Step Four was designed to facilitate the determination of whether a claimant has the capacity to work, because it is easier to evaluate a claimant's capacity to return to a former job than to decide whether any jobs exist for a person with the claimant's impairments and vocational background. Nevertheless, we cannot lose sight of the fact that the touchstone of "disability" is the inability to engage in any substantial gainful activity that exists in the national economy. 42 U.S.C. S 423(d)(2). Because a rigid application of Step Four in this case could defeat Congress's unambiguous intent, we must reject such an approach. See Mead Corp., 533 U.S. at 226.

The Commissioner argues that permitting a claimant to proceed to Step Five if she can show that her past job does not exist in significant numbers in the national economy would convert disability benefits into unemployment benefits. We find this argument unconvincing. Awarding disability benefits to a claimant who, as a result of a qualifying impairment, cannot perform any job that actually exists is hardly the equivalent of providing unemployment compensation.5 By contrast, denying benefits because a claimant could perform a type of job that does not exist seems nonsensical.

In our view, the most perceptive precedent addressing the question at hand is Kolman v. Sullivan, 925 F.2d 212 (7th Cir. 1991). The holding in that case-that the ALJ should have continued to Step Five because the claimant's past job was a temporary training position-is inapplicable here, but the Kolman Court did mention in dicta that, even if a claimant's past job was a permanent position, an ALJ would be required to move to Step Five if that past job had disappeared. As the Kolman Court noted, the fact that a claimant could perform a past job that no longer exists would not be "a rational ground for denying benefits." Kolman, 925 F.2d at 213. The Court observed:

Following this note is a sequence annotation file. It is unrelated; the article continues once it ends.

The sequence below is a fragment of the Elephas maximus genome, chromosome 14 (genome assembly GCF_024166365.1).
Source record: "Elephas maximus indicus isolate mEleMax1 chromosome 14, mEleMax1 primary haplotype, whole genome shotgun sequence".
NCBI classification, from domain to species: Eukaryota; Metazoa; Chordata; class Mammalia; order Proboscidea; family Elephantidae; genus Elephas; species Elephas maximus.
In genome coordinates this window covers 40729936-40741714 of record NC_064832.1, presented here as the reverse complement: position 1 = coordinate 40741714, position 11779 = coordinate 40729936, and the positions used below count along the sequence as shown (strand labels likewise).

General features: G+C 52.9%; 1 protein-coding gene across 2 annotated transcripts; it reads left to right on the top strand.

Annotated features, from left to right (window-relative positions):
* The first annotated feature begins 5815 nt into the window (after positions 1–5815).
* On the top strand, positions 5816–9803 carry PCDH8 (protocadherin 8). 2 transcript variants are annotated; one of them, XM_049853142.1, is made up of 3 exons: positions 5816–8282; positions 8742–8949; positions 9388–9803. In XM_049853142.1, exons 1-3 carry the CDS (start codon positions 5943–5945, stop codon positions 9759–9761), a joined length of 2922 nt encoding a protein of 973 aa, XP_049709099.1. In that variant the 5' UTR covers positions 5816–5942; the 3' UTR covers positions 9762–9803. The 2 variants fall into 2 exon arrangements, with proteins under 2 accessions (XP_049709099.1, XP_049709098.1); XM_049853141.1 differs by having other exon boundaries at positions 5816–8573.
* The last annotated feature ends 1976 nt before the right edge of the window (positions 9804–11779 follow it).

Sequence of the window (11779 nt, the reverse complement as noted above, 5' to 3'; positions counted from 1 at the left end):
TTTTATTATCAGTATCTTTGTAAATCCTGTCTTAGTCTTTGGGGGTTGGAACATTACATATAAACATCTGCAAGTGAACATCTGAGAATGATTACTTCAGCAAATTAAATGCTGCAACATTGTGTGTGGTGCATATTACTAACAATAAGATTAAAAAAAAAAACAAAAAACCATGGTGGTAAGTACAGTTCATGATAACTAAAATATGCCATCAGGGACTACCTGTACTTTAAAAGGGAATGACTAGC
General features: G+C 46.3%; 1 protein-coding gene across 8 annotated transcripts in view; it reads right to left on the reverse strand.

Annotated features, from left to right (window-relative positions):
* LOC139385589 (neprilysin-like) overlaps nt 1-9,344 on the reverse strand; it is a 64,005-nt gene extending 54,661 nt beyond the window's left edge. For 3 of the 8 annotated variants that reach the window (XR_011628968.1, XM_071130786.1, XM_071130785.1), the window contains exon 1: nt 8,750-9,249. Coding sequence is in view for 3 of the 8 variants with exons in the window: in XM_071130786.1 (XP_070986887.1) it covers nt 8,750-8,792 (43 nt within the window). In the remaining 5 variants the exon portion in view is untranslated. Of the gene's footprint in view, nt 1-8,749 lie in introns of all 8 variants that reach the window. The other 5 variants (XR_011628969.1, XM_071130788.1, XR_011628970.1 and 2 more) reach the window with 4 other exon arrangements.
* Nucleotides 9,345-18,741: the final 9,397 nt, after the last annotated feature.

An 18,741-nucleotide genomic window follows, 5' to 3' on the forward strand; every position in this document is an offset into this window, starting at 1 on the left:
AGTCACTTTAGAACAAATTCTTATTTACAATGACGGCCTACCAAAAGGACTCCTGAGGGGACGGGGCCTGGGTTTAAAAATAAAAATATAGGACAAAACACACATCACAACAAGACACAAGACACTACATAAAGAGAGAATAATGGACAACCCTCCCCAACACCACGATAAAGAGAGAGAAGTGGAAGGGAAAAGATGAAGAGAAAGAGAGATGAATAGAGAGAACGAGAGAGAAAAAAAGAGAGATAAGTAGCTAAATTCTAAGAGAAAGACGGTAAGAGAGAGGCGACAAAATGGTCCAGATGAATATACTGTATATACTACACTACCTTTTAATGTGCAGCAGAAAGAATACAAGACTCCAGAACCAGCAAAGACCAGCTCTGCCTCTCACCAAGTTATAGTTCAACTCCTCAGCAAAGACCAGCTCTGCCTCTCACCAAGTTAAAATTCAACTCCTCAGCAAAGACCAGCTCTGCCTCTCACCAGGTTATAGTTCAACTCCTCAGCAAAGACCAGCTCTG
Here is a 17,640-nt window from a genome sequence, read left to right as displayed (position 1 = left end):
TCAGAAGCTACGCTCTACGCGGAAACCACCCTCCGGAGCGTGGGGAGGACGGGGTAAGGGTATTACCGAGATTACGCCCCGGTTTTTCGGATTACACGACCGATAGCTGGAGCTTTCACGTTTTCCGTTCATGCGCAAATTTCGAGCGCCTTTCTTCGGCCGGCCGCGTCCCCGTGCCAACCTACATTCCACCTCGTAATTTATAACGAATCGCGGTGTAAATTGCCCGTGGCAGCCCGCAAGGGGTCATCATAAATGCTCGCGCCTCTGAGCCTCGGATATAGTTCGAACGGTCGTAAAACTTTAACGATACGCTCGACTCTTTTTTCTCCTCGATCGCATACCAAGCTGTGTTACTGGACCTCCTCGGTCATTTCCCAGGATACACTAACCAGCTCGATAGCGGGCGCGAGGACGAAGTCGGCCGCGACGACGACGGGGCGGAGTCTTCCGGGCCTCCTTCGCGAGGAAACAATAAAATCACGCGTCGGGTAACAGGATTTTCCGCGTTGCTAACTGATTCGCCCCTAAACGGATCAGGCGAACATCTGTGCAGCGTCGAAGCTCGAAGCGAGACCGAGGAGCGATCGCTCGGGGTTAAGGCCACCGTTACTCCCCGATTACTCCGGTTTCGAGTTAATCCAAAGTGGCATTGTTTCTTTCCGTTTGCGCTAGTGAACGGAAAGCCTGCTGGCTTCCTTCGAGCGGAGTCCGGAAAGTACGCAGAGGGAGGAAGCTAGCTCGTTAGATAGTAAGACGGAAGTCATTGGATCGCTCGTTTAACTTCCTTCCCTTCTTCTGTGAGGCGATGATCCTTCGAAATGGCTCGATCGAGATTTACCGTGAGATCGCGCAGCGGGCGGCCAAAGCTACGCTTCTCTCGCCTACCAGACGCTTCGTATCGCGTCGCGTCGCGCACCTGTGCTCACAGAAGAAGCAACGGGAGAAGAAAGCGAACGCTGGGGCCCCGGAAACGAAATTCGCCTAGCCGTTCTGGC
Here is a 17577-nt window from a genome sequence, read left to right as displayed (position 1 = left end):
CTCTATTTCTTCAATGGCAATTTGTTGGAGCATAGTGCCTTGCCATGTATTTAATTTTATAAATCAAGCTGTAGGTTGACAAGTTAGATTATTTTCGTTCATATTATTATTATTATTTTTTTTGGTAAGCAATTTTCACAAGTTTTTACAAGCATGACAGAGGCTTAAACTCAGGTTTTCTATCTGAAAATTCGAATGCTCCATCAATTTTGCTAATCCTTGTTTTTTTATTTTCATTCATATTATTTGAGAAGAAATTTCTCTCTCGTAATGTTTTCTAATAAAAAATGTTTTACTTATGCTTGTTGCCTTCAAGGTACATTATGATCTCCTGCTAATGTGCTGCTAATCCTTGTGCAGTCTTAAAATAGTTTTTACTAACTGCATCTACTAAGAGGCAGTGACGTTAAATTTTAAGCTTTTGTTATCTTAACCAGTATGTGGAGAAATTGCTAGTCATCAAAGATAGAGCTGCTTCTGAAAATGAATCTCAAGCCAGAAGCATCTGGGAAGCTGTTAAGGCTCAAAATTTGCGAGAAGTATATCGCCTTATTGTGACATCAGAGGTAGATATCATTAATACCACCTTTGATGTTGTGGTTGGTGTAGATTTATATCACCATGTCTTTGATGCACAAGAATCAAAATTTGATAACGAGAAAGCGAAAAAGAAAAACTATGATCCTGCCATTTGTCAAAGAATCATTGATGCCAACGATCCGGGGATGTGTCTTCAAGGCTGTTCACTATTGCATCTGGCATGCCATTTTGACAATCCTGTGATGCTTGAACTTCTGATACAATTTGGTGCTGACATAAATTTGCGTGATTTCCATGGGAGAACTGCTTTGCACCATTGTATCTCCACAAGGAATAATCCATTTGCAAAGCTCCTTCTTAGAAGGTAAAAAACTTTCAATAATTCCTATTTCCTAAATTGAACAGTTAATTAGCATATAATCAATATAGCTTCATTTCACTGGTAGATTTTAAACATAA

The failure of the regulations to require that the job constituting the applicant's past work exist in significant numbers probably just reflects an assumption that jobs that existed five or ten or even fifteen years ago still exist. But if the assumption is dramatically falsified in a particular case, the administrative law judge is required to move on to the next stage and inquire whether some other job that the applicant can perform exists in significant numbers today somewhere in the national economy. Id. at 213-14.

Two, if a claimant does not have "any impairment or combination of impairments which significantly limits [her] physical or mental ability to do basic work activities," she does not have a severe impairment and is therefore not disabled. 20 C.F.R. S 404.1520©; 20 C.F.R. S 416.920©. In addition, a claimant's burden of proving that her previous work no longer exists is hardly insubstantial. Finally, in the vast majority of cases, a claimant who is found to have the capacity to perform her past work also will have the capacity to perform other types of work. To remain faithful to the statutory scheme, however, the ALJ should move to Step Five and dispose of the case at that stage rather than cutting off the evaluation simply because the claimant has the capacity to perform a job that may not exist.

6. In subsequent cases, the Seventh Circuit has neither implemented nor disavowed this dicta. To be sure, in Knight v. Chater, 55 F.3d 309 (7th We acknowledge that the Commissioner's position is supported by Rater v. Chater, 73 F.3d 796 (8th Cir. 1996), and Pass v. Chater, 65 F.3d 1200 (4th Cir. 1995), but neither opinion is persuasive. Both decisions rely primarily on the Social Security regulations and on Social Security rulings. See Rater, 73 F.3d at 798-99 (relying on Social Security Ruling 82-61); Pass, 65 F.3d at 1204-05 (relying on Social Security Rulings 82-61 and 82 40). Neither opinion, in our judgment, devotes sufficient attention to the language of the statute or the statutory scheme.

IV.